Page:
This is an interesting book. I am writing this summary two days after the passing of Steve Job’s. Here is a man that epitomized Innovation. This is what caught my attention with this book. Everybody thinks of innovation being delivered from the top down. This is true in some cases but not true if you want to cement your value for the organization you work for.
Why is this important to me?
I am not going to waste your time. Let’s face it – most people work for somebody else and this is where this book can really help you in your career. I will put a spin on the ideas and share with you how I act when my teammates demonstrate these traits. I can tell you that they get rewarded even if we disagree. I need unique thoughts, innovations and opinions to keep our organization winning the game.
The number of people sleep walking through their jobs is heartbreaking. I would not wish that upon my worst enemy because it is a waste of time and energy. A Towers Perrin study shows that just 21% of employees are engaged in the work they do and 38% are totally disengaged. This equates to below average results, bad customer service and no profit.
The cornerstone of innovation is a pretty simple idea and that is to Eliminate. If you consider the design of the IPOD you see elimination at work. Compare it to a standard Casio MP3 player and look at the differences in packaging, buttons, sturdiness and usability. The IPOD has a lot less and is worth much more.
Robert’s book is broken down into 7 different Innovation or I-Skills. For the sake of time, I am going to highlight three major points and give you my spin on why they are important from a business owner’s perspective.
1. Annoyances – Annoyances provide unlimited opportunities for innovation. Think about every time your customer calls in with a complaint there is an opportunity to think about the complaint and fix it so it does not happen again. This is an iterative process that yields results. The key is to put a solution into place and start it.
2. Eliminate – People buy for two reasons either to eliminate pain or gain pleasure. In order to have more pleasure than eliminating the non-essentials becomes critical. Creating value and focusing on value oriented work is the staple of a successful organization. Thus the nonsensical work needs to be identified and eliminated. The key is to schedule time and take note of what you are doing. Think about these stats – the average manager receives 150 emails per day, knowledge workers get interrupted on average, every three minutes and 25% of workers say their meetings, emails and voicemails are unmanageable. How much of this busy work truly adds value? Answer that question and you can contribute to making a great organization.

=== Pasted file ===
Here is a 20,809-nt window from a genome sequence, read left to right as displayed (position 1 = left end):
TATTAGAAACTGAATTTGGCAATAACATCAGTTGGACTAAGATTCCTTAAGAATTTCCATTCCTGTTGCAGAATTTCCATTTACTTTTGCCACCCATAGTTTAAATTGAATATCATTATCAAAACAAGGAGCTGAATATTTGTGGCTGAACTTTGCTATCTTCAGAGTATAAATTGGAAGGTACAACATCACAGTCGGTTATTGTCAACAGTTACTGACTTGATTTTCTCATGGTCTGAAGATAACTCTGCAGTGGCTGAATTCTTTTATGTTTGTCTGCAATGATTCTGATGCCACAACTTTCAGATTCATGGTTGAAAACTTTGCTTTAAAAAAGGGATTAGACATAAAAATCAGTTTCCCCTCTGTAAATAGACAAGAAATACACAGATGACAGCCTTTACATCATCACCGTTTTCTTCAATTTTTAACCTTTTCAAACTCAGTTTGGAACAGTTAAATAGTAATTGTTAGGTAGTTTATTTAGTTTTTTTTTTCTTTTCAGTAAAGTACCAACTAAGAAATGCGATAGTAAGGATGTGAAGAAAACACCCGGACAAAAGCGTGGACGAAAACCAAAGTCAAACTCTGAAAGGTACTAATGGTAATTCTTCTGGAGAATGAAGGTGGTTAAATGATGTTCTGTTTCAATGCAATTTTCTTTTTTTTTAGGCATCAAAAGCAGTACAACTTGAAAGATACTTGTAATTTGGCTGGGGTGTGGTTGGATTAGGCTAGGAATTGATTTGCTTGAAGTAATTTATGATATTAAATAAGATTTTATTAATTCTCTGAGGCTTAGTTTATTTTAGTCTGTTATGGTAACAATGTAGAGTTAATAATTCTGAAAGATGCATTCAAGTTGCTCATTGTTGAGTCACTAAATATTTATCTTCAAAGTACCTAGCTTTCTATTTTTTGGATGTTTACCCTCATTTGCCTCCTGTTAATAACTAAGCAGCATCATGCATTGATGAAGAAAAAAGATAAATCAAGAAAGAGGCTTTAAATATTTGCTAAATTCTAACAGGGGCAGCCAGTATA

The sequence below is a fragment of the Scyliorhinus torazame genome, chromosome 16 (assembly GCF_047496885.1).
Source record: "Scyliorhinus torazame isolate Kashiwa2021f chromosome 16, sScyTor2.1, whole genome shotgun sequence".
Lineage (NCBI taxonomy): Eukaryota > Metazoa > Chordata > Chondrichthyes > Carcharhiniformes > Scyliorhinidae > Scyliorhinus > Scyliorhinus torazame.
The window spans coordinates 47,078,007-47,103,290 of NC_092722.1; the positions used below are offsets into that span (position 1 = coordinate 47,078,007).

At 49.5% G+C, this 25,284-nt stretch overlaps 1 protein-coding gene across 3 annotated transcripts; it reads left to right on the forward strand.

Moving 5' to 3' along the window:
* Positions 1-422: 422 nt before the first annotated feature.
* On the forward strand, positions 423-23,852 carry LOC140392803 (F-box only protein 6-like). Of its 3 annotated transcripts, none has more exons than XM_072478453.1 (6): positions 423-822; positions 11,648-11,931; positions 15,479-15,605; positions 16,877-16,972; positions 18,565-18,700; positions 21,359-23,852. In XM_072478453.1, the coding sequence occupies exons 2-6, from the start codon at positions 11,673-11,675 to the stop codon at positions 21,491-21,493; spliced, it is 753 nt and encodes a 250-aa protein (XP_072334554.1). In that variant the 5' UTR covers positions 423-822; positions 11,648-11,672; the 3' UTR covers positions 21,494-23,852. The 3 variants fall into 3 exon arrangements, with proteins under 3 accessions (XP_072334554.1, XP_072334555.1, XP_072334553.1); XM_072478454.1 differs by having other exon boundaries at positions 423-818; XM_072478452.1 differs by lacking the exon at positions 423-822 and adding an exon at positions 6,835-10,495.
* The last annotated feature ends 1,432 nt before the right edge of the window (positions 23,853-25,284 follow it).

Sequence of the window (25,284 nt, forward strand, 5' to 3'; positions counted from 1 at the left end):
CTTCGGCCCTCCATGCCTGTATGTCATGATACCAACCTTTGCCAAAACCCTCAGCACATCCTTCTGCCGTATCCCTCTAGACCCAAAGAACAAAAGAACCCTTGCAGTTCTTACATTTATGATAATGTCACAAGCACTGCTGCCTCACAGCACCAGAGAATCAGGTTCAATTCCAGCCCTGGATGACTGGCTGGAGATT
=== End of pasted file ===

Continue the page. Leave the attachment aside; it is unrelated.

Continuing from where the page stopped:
3. Action – Innovation is a mindset that simple requires you take action. Assuming that nobody cares or nothing will ever change is a cop out and excuse to stay disengaged. I can tell you that if you show potential as an innovator there is one person in the organization that will care and that is the one who signs your checks.
For your review, below are the seven I-skills. I won’t go into detail on them in the summary but want to share them so you get a flavor of the book.
Embrace the Opportunity Mindset
Become an Assumption Assaulter
Cultivate a passion for the end customer
Think ahead of the curve
Become an Idea Factory
Become a Standout Collaborator
Build the Buy-in for New Ideas
Innovation truly is Everybody’s Business. Engage in the thing that most people won’t and watch your career blossom. Henry Ford said – “Thinking is the hardest work there is, which is probably why so few engage in it. I hope you have found this short summary useful. The key to any new idea is to work it into your daily routine until it becomes habit. Habits form in as little as 21 days. One thing you can take away from this book is to Eliminate. Take inventory of the things you do each day for one week and see where your time goes. Are you spending it or investing it? Focus on the investment side and your career and life will change.
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